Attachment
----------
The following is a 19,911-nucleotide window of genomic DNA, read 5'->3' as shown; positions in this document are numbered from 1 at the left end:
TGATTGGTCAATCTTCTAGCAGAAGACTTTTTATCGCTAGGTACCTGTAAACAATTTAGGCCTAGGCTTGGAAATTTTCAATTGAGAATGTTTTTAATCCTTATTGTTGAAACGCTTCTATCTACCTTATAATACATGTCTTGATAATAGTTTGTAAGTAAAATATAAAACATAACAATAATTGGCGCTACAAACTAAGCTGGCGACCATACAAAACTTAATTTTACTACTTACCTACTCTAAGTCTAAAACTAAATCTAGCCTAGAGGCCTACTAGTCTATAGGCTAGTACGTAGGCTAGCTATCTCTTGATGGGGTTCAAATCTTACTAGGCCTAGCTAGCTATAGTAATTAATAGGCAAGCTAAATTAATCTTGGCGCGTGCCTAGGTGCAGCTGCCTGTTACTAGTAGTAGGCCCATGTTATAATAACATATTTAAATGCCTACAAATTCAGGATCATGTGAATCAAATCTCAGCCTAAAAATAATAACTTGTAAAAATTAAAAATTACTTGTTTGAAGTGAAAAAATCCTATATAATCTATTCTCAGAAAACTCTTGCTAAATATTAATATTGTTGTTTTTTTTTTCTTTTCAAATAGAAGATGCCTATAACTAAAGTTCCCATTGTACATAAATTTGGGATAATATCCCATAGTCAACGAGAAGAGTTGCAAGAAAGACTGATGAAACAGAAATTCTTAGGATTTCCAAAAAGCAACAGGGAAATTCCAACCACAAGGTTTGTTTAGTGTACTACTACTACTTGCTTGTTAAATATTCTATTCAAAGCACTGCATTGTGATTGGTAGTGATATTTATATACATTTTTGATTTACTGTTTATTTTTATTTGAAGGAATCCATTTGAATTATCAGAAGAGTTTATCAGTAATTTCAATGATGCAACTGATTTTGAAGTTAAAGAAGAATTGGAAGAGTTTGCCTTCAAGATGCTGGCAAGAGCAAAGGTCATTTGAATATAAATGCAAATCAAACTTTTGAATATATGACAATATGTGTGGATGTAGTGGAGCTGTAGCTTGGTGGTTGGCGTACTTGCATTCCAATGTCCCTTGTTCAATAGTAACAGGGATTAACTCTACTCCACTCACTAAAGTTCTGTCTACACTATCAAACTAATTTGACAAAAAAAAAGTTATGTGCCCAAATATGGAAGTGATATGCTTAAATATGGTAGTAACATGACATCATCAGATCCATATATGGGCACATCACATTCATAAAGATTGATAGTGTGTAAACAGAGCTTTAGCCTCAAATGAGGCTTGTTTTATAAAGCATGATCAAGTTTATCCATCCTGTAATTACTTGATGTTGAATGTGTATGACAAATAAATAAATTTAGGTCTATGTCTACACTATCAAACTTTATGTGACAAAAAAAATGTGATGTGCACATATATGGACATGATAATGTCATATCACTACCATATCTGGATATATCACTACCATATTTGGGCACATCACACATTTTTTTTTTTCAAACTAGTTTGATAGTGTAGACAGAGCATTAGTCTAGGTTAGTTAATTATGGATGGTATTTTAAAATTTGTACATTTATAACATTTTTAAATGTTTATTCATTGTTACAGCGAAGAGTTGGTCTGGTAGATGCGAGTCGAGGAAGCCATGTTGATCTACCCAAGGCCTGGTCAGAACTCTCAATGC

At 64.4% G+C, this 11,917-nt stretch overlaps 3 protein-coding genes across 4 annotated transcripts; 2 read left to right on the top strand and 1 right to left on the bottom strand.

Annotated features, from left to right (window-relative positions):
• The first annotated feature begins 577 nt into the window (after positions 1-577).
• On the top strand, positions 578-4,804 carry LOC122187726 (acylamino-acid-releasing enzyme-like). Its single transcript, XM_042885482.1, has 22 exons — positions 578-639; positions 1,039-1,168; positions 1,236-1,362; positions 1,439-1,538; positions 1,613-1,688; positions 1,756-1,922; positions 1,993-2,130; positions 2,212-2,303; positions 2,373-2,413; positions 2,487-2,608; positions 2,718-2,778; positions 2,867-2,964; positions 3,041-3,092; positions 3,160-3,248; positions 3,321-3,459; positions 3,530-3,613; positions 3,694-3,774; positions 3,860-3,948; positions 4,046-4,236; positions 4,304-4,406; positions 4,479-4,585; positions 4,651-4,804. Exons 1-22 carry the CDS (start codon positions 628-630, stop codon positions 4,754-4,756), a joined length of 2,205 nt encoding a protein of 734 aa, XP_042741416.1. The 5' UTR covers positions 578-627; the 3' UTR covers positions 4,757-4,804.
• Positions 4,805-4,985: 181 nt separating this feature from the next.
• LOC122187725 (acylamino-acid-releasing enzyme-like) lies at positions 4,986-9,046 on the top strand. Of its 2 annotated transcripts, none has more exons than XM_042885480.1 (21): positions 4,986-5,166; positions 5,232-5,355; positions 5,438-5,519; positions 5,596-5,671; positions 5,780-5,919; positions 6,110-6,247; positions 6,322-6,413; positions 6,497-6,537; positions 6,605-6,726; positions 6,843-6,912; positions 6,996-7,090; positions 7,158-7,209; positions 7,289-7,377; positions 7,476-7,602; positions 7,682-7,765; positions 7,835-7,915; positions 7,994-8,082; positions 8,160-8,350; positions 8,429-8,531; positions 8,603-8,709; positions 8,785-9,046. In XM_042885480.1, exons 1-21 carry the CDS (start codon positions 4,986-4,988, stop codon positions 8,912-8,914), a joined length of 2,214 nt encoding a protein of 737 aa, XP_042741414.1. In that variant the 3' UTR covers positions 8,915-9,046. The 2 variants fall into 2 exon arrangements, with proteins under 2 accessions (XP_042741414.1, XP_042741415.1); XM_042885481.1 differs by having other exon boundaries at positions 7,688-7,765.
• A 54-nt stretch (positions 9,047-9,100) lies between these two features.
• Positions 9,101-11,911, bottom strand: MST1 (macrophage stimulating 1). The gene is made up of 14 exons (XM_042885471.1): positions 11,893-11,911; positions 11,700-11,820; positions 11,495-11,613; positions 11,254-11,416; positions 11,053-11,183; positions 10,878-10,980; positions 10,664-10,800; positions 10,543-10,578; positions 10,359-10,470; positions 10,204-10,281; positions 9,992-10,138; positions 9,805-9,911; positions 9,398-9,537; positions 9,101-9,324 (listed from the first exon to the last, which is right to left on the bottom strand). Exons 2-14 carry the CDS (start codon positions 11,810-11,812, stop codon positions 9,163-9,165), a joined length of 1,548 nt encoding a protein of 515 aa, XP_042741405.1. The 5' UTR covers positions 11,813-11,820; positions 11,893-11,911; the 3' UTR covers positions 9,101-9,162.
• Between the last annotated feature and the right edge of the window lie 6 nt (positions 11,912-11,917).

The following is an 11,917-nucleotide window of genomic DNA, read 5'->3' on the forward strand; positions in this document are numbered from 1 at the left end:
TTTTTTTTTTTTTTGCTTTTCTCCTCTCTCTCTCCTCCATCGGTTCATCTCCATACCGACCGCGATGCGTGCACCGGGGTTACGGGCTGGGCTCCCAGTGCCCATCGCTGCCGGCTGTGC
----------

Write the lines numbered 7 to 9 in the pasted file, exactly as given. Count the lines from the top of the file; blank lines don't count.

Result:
• Positions 4,805-4,985: 181 nt separating this feature from the next.
• LOC122187725 (acylamino-acid-releasing enzyme-like) lies at positions 4,986-9,046 on the top strand. Of its 2 annotated transcripts, none has more exons than XM_042885480.1 (21): positions 4,986-5,166; positions 5,232-5,355; positions 5,438-5,519; positions 5,596-5,671; positions 5,780-5,919; positions 6,110-6,247; positions 6,322-6,413; positions 6,497-6,537; positions 6,605-6,726; positions 6,843-6,912; positions 6,996-7,090; positions 7,158-7,209; positions 7,289-7,377; positions 7,476-7,602; positions 7,682-7,765; positions 7,835-7,915; positions 7,994-8,082; positions 8,160-8,350; positions 8,429-8,531; positions 8,603-8,709; positions 8,785-9,046. In XM_042885480.1, exons 1-21 carry the CDS (start codon positions 4,986-4,988, stop codon positions 8,912-8,914), a joined length of 2,214 nt encoding a protein of 737 aa, XP_042741414.1. In that variant the 3' UTR covers positions 8,915-9,046. The 2 variants fall into 2 exon arrangements, with proteins under 2 accessions (XP_042741414.1, XP_042741415.1); XM_042885481.1 differs by having other exon boundaries at positions 7,688-7,765.
• A 54-nt stretch (positions 9,047-9,100) lies between these two features.